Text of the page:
First, HB 875 will be read in the Senate and then assigned to a committee.   Although we are not sure which committee it will be assigned to, we believe it will be the Senate Judiciary-Non Civil Committee.  That is the committee HB 512 was assigned to last year.  We will keep you posted on the progress of the bill and let you know when to contact the appropriate committee members and your Senators as well.  If you have not been contacting your Senator, please contact them and let them know you support HB 875.

Thanks to all of you who contacted your representatives and made visits to the Capitol to help get the bill this far in the process.


GCO Sues Richmond County Probate Judge

February 11th, 2014

Harry B. James III, the probate judge of Richmond County, refuses to issue temporary GWLs upon request. GCO recently wrote Judge James, asking him to begin issuing temporaries. Judge James did not deem GCO worthy of a response, so GCO had no alternative but to sue Judge James for a writ of mandamus, ordering him to issue temporaries to eligible applicants. The letter and complaint may be found here.


HB 875 Passes House Public Safety and Homeland Security Committee

February 8th, 2014

The House Public Safety and Homeland Security Committee Thursday evening, February 6, voted on HB 875 resulting in a 8-4 Do Pass vote.

HB 875 will now go to the House Rules Committee where, when passed, will be sent to the House Floor for a full House vote. We expect the bill to pass the House Floor Vote and be sent to the Senate to be read and assigned to a Committee. This should be done within the next week or so. When the Senate assigns HB875 to a committee, we will notify you who to contact to help get HB875 passed.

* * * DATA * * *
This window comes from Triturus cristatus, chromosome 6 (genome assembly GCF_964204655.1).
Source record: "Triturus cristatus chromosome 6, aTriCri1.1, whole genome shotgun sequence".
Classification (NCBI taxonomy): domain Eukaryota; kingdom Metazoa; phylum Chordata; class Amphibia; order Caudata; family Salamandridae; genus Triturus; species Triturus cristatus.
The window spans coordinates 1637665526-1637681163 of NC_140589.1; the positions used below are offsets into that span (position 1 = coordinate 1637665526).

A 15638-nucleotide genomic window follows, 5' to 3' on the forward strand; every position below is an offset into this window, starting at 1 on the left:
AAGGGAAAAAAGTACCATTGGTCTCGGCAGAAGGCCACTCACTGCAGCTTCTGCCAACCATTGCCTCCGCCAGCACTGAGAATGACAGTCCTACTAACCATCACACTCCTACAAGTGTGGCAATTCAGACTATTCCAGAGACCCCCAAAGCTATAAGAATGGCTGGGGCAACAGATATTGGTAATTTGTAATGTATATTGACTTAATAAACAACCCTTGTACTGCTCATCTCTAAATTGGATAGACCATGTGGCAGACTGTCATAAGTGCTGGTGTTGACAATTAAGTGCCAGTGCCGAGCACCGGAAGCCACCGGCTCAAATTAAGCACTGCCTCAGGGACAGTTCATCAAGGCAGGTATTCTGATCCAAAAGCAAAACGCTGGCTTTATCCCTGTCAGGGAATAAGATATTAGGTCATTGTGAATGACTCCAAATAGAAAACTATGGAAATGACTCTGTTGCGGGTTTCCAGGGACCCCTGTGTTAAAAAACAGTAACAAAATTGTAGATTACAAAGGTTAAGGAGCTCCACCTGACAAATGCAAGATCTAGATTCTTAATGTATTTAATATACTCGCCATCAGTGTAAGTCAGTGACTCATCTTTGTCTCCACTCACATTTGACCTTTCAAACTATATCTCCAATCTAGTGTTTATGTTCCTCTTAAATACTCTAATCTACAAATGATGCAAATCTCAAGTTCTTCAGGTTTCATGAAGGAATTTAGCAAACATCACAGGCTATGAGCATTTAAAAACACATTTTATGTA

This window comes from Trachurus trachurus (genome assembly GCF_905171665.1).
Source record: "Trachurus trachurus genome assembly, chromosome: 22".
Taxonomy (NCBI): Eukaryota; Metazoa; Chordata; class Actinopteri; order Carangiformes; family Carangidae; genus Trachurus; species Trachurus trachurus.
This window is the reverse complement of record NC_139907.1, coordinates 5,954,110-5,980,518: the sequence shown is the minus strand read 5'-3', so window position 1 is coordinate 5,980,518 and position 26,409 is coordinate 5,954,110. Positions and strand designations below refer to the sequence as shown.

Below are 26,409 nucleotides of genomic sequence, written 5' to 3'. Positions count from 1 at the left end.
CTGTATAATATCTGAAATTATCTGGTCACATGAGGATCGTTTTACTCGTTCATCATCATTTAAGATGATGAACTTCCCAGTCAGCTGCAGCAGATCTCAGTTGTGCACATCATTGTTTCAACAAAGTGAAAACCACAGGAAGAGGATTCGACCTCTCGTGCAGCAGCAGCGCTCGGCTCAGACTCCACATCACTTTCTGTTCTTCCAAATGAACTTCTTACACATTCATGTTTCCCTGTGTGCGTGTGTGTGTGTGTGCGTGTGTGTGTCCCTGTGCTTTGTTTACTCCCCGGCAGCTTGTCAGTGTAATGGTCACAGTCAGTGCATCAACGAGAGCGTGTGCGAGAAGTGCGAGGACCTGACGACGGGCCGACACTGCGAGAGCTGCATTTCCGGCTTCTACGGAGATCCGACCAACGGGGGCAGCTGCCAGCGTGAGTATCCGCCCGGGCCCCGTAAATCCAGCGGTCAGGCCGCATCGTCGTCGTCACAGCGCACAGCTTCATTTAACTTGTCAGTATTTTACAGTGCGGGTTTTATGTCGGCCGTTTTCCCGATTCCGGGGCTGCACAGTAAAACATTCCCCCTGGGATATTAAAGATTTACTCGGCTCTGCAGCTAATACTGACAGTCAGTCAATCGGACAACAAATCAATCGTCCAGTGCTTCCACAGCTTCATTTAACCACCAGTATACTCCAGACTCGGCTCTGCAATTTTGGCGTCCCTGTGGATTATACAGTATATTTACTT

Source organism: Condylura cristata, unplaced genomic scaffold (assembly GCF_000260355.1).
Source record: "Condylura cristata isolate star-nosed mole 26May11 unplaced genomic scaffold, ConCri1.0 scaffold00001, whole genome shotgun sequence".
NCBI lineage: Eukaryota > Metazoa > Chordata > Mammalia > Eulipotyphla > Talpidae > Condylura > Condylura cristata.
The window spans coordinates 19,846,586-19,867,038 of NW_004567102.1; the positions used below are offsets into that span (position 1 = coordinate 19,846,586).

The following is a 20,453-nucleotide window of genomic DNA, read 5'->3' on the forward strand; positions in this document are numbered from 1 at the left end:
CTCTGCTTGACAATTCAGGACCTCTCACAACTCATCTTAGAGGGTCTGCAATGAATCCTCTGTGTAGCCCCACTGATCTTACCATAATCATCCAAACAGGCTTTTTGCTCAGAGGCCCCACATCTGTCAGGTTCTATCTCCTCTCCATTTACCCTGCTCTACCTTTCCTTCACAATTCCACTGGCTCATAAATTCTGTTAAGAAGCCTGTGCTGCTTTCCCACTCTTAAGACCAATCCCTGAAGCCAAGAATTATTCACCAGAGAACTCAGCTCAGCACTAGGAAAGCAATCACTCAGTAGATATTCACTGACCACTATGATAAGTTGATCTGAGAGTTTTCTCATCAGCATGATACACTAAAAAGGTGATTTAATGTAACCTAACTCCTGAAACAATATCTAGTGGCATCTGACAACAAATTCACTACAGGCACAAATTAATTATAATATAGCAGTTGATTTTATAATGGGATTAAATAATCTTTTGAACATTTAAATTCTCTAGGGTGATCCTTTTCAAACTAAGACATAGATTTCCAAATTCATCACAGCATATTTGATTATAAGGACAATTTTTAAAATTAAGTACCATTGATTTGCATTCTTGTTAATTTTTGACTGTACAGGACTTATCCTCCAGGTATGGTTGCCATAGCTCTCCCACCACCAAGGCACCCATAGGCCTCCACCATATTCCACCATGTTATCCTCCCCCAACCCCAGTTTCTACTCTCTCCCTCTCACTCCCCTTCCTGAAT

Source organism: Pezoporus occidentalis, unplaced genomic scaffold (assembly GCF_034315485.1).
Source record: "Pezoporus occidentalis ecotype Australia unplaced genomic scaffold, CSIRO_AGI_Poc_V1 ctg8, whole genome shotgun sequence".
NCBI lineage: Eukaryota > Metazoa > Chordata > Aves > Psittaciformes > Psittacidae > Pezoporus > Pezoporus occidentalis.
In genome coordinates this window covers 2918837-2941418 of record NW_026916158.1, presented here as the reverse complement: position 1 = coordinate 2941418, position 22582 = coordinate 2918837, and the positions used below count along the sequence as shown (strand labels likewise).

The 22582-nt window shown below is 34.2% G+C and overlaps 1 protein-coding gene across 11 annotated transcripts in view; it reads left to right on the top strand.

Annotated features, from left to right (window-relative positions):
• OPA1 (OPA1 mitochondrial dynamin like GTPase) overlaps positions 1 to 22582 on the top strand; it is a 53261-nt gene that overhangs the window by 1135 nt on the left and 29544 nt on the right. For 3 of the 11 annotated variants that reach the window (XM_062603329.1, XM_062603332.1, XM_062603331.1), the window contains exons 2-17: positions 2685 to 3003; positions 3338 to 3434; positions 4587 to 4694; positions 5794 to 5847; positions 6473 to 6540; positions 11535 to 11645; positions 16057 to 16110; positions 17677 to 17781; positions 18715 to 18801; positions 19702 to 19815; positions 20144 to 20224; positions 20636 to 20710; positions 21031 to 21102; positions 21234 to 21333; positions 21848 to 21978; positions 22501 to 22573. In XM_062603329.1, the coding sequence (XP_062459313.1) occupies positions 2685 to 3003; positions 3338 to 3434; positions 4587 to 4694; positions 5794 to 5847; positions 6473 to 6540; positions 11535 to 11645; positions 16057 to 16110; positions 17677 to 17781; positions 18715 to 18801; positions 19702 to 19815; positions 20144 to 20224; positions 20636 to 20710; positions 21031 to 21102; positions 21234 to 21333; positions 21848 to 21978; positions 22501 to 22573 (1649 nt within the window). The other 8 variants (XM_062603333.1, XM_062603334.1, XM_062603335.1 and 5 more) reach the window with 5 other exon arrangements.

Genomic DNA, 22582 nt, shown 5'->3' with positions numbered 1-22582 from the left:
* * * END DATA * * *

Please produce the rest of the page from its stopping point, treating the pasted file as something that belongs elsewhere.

Thanks to all who joined us in the committee hearings and a special thanks to those who testified for HB875.  We are looking forward to the challenge of getting HB875 passed in the Senate.


Liberty County Probate Judge Agrees to Issue Temporary GWLs!

February 8th, 2014

February 1, 2014, GCO Founding Board Member and Attorney Ed Stone informing Liberty County Probate Judge Nancy Aspinwall of the Georgia state statues concerning the issuance of  temporary renewal GWLs to those applicants who qualify and request one.  He also requested she comply with those statutes.  She had refused to issue a temporary license to a GCO Member in January.

February 7, 2014,  Judge Aspinwall informed Ed Stone that she would comply with state statues and GCO’s request.


Georgia Gun Owners Goes “Chicken Little” On Mental Health Reporting

February 4th, 2014

Georgia Gun Owners has been papering the ether with hyperbole about a new “mental health mandate” contained within HB 875, a gun rights bill sponsored by Rep. Rick Jasperse (R-Jasper). The so-called “new” mandate requires courts to notify the GCIC and hence the National Instant Criminal Background Check System (“NICS”) within 10 days of an involuntary commitment. Georgia Gun Owners does not seem to object to the 10-day time requirement (nor to any other provision in the bill besides the “new mental health mandate.”)